Warwick High School Commencement 22.JPG

Graduates toss their caps during Warwick High School's commencement ceremony at Calvary Church on June 11, 2018.

Warwick School District will allow graduating students planning to enter the military to don sashes during the ceremony tonight.

The decision was announced in a website post from Superintendent April Hershey early this morning. The display of military sashes has not been allowed in the past. 

"We have decided to slightly alter our ceremony to honor our graduates who have chosen this path," Hershey said.

Parents can place military sashes on their students after the pronouncement of graduation and before diplomas are handed out, according to the district. There are about 340 graduates, and fewer than 10 are anticipating military service.

Jeremy Strathmeyer, Command Sergeant Major for Headquarters Battalion, 28th Infantry Division, and father of two Warwick students, said the decision was "more than appropriate."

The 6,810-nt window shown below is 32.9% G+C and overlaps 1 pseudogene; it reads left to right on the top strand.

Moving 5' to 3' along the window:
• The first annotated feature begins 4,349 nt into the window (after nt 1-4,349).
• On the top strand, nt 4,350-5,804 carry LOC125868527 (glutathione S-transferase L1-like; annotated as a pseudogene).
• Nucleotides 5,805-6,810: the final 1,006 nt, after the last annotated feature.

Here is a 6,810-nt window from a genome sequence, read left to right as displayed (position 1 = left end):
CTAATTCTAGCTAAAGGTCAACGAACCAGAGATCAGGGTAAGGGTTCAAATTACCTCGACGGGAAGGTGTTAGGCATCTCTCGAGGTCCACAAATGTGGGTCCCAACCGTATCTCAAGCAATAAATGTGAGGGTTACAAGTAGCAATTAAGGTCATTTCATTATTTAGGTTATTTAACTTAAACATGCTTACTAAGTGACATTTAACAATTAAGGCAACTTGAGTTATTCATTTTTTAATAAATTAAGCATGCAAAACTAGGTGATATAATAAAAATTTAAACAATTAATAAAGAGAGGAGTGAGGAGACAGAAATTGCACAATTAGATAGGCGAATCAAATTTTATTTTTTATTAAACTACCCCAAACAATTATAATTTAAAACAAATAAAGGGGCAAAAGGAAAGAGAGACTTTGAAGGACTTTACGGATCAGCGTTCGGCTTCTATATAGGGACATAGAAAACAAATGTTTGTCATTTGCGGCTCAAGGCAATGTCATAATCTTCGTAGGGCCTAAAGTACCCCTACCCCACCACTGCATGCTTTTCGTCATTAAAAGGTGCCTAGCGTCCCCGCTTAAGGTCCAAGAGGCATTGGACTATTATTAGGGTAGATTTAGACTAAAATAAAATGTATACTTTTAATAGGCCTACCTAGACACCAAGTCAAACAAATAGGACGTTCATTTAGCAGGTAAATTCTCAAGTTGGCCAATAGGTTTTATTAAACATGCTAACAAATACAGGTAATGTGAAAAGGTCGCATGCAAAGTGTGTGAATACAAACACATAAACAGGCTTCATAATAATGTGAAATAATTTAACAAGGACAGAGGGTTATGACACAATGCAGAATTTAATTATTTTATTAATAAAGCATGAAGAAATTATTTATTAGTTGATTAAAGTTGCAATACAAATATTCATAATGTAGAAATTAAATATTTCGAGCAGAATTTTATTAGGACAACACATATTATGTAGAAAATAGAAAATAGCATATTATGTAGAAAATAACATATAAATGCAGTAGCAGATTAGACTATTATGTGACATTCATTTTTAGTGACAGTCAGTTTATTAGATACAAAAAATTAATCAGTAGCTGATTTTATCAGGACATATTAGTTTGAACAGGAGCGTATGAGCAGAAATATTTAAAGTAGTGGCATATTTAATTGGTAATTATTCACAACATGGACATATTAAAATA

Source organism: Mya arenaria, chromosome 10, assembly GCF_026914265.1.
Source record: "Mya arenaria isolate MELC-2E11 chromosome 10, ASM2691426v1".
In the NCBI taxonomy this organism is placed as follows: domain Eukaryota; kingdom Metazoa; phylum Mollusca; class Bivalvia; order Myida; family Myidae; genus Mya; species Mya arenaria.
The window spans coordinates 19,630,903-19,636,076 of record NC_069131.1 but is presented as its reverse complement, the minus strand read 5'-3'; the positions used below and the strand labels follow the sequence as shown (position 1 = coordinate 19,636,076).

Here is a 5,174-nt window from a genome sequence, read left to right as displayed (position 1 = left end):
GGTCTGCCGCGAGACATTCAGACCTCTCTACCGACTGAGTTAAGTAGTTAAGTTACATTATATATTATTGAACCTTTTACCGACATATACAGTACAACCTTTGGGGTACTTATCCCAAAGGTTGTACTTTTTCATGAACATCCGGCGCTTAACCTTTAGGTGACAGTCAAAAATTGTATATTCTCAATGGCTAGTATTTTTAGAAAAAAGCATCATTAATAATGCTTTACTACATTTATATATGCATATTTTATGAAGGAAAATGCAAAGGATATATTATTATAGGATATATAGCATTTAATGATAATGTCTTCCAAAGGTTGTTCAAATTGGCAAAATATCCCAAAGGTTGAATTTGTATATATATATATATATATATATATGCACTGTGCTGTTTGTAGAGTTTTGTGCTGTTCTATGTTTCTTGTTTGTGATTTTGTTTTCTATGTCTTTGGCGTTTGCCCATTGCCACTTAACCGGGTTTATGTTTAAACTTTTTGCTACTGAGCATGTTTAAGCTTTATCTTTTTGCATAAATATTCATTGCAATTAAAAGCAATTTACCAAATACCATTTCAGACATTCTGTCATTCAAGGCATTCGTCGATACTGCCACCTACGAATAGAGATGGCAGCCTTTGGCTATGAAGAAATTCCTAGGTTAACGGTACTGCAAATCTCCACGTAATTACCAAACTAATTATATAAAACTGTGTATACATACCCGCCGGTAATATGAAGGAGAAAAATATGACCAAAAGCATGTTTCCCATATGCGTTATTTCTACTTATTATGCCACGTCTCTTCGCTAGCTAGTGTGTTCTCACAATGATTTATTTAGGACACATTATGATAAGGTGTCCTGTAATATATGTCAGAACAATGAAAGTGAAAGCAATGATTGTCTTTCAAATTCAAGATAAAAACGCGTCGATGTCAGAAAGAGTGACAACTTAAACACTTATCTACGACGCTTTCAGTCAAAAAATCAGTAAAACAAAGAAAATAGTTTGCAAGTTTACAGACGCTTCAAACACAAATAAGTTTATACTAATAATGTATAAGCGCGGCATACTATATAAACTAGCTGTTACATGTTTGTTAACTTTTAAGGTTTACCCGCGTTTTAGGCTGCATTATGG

"For Warwick and Dr. Hershey to honor the families ... is extremely important," said Strathmeyer, who has been an active member of the National Guard for 25 years of active service. 

He emailed Hershey early this morning after seeing a Facebook post from another Warwick parent who expressed frustration about his child not being allowed to wear a military sash during graduation.

"She called me right away," he said. She had drafted the plan to have parents place the sashes and asked Strathmeyer if he thought it was an appropriate honor.

"It draws good, positive attention for our young people who are making the decision to serve," he said.

Jackie Yanchocik, spokeswoman for the district, said it is their understanding that recruiters have been pushing for students going into the military to wear sashes.

"While we appreciate that, we believe that we have heard the community’s feedback, and have reached a compromise of honoring what students have done here at Warwick, and where they are headed in their future," she said.

Strathmeyer wasn't planning on going to the high school graduation — his sixth grader son has a graduation today, too — but he said he'll look for photos on social media afterward.